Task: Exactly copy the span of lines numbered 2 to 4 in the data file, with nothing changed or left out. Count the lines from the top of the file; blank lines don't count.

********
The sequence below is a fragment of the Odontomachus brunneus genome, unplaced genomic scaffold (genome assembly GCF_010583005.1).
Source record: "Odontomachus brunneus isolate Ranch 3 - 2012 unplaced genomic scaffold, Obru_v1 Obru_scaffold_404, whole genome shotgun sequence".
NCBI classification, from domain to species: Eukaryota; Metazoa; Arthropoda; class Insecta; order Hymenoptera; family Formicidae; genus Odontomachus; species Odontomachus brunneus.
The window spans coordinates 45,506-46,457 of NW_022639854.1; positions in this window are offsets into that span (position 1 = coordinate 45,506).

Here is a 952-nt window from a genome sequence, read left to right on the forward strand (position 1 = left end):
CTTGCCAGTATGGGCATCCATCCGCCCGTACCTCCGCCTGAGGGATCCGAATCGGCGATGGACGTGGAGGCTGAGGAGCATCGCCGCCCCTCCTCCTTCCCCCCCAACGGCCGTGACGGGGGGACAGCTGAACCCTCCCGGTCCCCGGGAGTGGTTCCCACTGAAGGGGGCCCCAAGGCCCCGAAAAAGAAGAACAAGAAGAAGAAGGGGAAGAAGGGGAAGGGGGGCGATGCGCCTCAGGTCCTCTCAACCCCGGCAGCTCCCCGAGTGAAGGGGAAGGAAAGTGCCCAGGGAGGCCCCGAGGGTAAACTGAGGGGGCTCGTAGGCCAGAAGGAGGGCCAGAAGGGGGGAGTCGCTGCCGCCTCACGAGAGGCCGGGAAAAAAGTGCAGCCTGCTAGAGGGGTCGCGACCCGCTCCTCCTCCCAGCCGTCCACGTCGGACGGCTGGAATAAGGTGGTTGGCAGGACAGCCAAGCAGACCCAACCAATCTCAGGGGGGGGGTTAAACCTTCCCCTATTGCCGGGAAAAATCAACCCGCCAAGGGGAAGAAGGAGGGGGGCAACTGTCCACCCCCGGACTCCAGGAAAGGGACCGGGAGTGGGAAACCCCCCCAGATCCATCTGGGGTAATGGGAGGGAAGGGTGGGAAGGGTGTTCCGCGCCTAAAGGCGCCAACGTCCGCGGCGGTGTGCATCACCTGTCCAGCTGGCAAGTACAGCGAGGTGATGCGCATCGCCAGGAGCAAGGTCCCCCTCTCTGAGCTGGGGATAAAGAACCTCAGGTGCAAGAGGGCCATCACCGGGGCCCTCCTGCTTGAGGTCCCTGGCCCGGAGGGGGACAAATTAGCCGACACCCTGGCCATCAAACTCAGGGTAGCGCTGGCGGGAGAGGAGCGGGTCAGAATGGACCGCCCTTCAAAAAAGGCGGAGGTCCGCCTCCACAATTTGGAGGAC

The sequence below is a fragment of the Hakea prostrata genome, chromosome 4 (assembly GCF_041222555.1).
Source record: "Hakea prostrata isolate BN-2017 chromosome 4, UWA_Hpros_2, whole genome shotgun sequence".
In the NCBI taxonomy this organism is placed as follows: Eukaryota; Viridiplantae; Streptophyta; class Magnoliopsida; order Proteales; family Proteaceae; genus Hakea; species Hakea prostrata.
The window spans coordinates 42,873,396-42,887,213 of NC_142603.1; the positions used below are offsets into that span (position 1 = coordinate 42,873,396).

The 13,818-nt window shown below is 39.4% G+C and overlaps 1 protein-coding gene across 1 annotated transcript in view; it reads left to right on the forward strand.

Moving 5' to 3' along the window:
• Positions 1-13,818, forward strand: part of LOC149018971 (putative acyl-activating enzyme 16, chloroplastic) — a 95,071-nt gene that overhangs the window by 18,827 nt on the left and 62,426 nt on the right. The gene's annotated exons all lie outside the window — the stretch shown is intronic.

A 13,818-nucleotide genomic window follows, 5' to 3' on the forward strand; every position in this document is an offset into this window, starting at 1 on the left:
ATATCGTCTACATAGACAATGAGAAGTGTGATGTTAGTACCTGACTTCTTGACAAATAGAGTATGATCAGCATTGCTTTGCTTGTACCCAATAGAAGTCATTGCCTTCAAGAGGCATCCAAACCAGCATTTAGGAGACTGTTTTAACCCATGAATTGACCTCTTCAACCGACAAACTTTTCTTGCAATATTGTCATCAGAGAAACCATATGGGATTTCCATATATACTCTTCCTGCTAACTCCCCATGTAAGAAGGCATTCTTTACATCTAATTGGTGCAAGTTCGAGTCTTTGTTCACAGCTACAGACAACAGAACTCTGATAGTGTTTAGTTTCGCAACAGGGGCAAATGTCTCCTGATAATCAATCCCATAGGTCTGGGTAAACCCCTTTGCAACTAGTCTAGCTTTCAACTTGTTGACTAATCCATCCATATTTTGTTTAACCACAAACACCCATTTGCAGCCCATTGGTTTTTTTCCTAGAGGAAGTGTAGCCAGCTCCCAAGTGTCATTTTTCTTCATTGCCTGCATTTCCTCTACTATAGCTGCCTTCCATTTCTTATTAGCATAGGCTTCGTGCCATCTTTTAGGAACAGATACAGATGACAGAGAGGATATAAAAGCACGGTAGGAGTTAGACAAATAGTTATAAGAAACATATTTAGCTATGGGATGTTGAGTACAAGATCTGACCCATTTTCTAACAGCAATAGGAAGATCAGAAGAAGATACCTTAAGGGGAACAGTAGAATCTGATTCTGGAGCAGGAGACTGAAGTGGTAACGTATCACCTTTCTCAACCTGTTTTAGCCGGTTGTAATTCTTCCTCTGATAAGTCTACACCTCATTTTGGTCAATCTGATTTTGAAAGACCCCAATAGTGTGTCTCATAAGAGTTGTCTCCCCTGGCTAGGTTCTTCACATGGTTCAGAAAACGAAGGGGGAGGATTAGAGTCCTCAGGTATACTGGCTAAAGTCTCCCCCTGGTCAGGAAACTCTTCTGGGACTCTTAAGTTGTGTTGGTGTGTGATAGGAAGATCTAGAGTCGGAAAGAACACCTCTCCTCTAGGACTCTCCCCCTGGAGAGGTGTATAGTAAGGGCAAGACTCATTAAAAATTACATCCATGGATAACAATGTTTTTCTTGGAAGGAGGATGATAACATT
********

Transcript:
Source record: "Odontomachus brunneus isolate Ranch 3 - 2012 unplaced genomic scaffold, Obru_v1 Obru_scaffold_404, whole genome shotgun sequence".
NCBI classification, from domain to species: Eukaryota; Metazoa; Arthropoda; class Insecta; order Hymenoptera; family Formicidae; genus Odontomachus; species Odontomachus brunneus.
The window spans coordinates 45,506-46,457 of NW_022639854.1; positions in this window are offsets into that span (position 1 = coordinate 45,506).